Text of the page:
Learn something new every day
More Info... by email
Brassocattleya is a northogenera of orchids. A northogenera is a genus artificially created by hybridizing two closely related genera. Brassocattleya orchids were created by crossing orchids from the Brassavola genus and orchids from the Cattleya genus.
Orchids are widely dispersed in nature, and thousands of species comprise the Orchidaceae family. These incredibly diverse flowers are found on every continent except Antarctica, and millions of people around the world collect and cultivate these plants. In the 1700s, orchid culture began to gain popularity in Western Europe as explorers from around the world began to bring back specimens from exotic locales. During the 1800s, the popularity of orchids increased greatly, and orchid hunters and collectors competed to acquire the most exotic, rarest and most unusual orchids.
As collectors and horticulturalists in the 1800s began to learn more about orchids and their culture and cultivation, many began hybridizing orchid species to create new orchids for their collections or for marketing to other collectors. Orchids naturally are very receptive to hybridization, and closely related species are crossed easily. A huge number of new orchids were created over the next 150-plus years through this process, and the number has continued to grow. It is estimated that man has created as many new orchid species through hybridization as are found in nature.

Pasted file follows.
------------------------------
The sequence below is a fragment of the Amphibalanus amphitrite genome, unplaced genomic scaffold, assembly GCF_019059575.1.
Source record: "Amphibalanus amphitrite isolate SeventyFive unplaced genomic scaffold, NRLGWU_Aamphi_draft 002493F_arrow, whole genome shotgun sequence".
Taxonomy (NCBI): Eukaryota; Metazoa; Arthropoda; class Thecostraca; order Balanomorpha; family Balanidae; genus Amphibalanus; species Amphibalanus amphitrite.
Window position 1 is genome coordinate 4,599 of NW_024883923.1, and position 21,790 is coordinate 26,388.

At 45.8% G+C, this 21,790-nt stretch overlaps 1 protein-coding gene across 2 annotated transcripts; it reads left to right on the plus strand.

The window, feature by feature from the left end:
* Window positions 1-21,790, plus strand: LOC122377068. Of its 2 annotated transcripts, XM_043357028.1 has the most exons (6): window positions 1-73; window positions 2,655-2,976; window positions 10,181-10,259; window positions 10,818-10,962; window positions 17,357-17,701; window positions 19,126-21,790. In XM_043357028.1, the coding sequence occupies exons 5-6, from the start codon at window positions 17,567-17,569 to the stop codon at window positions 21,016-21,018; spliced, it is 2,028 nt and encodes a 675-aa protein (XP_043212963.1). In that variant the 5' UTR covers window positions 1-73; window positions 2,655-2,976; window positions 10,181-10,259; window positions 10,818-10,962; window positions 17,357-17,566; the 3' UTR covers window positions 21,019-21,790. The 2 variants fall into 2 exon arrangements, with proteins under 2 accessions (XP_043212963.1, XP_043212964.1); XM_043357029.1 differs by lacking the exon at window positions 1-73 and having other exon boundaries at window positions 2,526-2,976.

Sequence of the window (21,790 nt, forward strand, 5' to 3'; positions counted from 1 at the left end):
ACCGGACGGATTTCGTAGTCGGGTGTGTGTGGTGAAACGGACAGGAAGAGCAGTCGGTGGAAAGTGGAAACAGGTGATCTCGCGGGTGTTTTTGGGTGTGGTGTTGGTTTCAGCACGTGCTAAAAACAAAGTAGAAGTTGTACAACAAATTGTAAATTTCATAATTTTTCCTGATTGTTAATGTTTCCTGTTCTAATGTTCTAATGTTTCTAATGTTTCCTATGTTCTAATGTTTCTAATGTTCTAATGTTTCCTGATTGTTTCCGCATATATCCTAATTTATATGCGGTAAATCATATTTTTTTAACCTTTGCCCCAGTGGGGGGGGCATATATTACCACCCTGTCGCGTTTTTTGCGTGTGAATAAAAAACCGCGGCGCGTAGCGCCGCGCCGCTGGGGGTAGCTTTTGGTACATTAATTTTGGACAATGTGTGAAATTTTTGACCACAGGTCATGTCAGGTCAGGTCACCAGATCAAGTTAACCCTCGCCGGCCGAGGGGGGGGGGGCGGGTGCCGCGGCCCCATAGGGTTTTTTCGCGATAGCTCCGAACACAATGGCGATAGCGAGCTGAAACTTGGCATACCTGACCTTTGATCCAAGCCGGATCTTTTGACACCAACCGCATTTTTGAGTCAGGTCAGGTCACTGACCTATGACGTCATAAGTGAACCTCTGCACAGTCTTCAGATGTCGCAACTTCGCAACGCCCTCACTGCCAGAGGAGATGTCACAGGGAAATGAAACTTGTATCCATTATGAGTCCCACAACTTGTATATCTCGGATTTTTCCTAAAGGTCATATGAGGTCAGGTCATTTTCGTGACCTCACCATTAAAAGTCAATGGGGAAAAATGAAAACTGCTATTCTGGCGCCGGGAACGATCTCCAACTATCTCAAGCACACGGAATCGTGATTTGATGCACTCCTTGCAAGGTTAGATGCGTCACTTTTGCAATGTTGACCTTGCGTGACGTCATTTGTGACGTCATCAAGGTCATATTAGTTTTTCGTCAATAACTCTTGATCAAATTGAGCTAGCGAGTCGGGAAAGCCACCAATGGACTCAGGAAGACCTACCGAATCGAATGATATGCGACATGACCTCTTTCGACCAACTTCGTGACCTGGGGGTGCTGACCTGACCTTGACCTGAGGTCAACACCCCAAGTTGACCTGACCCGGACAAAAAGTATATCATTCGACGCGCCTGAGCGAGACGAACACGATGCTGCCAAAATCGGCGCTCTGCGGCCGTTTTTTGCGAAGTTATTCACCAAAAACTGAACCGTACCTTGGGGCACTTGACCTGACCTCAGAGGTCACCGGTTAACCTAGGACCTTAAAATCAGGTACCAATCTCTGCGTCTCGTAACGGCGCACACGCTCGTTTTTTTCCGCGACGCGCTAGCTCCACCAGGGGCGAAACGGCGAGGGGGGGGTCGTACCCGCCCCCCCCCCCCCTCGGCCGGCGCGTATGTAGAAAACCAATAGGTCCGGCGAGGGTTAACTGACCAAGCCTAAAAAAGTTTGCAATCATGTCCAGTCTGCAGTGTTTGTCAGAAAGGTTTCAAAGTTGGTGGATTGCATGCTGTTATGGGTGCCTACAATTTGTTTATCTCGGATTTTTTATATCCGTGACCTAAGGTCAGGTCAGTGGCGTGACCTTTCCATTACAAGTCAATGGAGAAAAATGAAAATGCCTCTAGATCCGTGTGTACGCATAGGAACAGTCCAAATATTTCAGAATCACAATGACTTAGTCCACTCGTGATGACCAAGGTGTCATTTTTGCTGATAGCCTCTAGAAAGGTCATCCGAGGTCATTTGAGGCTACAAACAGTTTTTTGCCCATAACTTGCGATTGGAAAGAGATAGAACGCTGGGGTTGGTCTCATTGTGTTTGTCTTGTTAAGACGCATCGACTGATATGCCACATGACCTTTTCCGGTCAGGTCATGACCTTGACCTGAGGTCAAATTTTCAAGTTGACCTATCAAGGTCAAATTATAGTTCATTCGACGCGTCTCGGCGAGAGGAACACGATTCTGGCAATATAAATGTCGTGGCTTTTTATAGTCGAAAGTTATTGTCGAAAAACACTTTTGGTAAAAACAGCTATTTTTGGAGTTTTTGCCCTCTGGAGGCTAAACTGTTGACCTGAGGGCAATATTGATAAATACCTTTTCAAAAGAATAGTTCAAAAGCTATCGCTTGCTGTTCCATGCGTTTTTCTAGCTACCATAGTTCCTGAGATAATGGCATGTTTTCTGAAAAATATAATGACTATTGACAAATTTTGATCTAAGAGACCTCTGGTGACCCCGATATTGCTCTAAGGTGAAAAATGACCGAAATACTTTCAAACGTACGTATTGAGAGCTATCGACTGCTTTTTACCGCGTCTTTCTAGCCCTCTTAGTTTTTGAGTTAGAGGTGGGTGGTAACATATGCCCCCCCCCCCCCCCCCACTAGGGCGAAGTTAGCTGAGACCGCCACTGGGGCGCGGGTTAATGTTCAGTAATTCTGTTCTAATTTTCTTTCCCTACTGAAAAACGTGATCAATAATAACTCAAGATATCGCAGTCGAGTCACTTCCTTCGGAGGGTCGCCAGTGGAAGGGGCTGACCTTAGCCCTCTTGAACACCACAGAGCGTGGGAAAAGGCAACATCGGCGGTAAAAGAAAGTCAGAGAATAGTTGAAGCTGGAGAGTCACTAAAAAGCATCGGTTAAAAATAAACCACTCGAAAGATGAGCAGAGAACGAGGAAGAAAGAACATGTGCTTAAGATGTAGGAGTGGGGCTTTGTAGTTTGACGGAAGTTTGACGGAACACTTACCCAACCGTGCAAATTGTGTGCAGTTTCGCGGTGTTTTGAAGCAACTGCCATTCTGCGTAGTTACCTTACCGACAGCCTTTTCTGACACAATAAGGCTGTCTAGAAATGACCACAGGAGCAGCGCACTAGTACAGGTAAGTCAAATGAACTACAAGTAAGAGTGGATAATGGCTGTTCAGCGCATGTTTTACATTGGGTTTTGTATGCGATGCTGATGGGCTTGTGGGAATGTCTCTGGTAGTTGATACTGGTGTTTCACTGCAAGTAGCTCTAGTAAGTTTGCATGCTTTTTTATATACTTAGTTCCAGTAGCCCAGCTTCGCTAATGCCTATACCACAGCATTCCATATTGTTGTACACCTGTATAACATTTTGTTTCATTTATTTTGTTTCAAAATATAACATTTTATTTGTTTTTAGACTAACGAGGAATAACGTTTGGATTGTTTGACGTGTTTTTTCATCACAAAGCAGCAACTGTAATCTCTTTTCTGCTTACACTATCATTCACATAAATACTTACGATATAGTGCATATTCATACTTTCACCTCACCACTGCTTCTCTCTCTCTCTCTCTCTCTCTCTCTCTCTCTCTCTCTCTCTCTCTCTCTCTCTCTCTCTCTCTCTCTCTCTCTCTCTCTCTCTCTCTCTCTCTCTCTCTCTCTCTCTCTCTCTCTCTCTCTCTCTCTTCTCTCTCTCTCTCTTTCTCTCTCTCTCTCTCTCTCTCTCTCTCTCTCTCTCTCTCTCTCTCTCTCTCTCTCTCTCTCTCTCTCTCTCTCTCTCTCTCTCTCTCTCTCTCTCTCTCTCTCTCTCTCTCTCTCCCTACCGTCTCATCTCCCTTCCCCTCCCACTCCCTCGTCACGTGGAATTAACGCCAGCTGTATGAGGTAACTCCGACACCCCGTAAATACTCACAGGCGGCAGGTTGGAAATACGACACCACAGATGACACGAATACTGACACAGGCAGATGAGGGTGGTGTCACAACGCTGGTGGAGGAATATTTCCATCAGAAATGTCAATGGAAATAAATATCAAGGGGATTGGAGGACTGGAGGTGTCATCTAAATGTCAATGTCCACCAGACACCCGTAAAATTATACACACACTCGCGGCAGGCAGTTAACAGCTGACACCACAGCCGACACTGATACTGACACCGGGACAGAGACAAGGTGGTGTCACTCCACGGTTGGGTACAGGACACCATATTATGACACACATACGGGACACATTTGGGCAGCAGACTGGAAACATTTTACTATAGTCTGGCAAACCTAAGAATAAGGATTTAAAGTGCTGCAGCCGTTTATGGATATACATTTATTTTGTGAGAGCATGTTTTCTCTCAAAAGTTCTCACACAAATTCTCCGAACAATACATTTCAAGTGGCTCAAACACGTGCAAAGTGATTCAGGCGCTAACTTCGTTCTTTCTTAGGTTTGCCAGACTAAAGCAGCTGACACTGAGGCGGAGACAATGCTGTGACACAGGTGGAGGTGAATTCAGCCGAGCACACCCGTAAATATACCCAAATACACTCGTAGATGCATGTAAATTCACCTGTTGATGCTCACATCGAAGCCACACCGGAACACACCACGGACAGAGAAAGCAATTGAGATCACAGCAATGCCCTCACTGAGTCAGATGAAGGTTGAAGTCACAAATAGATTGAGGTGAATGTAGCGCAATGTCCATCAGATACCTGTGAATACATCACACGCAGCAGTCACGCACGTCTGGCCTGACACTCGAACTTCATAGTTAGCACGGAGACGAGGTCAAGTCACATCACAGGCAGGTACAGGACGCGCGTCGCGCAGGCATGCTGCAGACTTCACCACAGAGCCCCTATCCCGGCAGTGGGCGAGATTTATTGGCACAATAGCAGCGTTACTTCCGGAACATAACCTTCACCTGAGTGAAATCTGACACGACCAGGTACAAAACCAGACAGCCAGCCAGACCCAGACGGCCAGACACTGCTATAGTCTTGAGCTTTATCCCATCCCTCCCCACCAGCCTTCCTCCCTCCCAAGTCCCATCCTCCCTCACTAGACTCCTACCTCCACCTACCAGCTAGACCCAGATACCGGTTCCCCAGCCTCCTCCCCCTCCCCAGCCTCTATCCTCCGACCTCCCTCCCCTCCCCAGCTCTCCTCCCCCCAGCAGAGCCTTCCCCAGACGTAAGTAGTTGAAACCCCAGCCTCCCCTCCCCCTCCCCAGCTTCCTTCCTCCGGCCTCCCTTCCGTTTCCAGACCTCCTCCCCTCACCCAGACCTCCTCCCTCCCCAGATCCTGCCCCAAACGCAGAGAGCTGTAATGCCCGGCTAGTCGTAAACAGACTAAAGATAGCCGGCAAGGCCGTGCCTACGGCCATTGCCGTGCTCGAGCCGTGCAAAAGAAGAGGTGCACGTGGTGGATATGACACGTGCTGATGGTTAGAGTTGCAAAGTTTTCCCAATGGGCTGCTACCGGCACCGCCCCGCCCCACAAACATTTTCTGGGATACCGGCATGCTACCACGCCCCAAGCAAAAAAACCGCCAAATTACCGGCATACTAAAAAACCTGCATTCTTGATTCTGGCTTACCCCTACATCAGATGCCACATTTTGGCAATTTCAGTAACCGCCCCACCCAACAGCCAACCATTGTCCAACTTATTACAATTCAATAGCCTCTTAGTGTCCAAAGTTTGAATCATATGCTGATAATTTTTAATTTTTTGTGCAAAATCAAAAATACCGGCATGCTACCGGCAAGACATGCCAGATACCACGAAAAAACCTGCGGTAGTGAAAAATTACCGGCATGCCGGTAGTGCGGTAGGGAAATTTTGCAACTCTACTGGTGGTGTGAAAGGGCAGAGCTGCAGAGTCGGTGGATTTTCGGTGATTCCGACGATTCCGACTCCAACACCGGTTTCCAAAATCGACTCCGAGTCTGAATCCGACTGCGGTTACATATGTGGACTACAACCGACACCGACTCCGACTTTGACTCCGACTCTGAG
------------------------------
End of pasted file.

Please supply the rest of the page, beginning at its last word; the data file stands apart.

Orchids from the Brassavola genus and plants from the Cattleya genus were a natural combination for hybridization, because they belong to the same subgroup of orchid species and are similar in many ways. Cattleya orchids have been popular among collectors and orchid enthusiasts for many years, so it was considered very early on as a candidate for hybridization. There are numerous Brassocattleya species — or Brasso-cattleya, as they sometimes are known. A few of the many Brassocattleya species include Brassocattleya binosa, Brassocattleya edna, Brassocattleya keowee and Brassocattleya lindleyana.
Like many orchids, including both parent species, Brassocattleya orchids are epiphitic, which means that they require no soil to grow. If they were found in nature, they would grow on trees, relying on them for support but not for nutrients. Epiphytic plants are not parasites but merely use other plants for an anchor. They thrive in very humid environments and grow air roots that draw moisture from the air. They require very little fertilization, and they glean nutrients from rotting leaves, moss and other organic material trapped by their strong, stiff roots.
One of our editors will review your suggestion and make changes if warranted. Note that depending on the number of suggestions we receive, this can take anywhere from a few hours to a few days. Thank you for helping to improve wiseGEEK!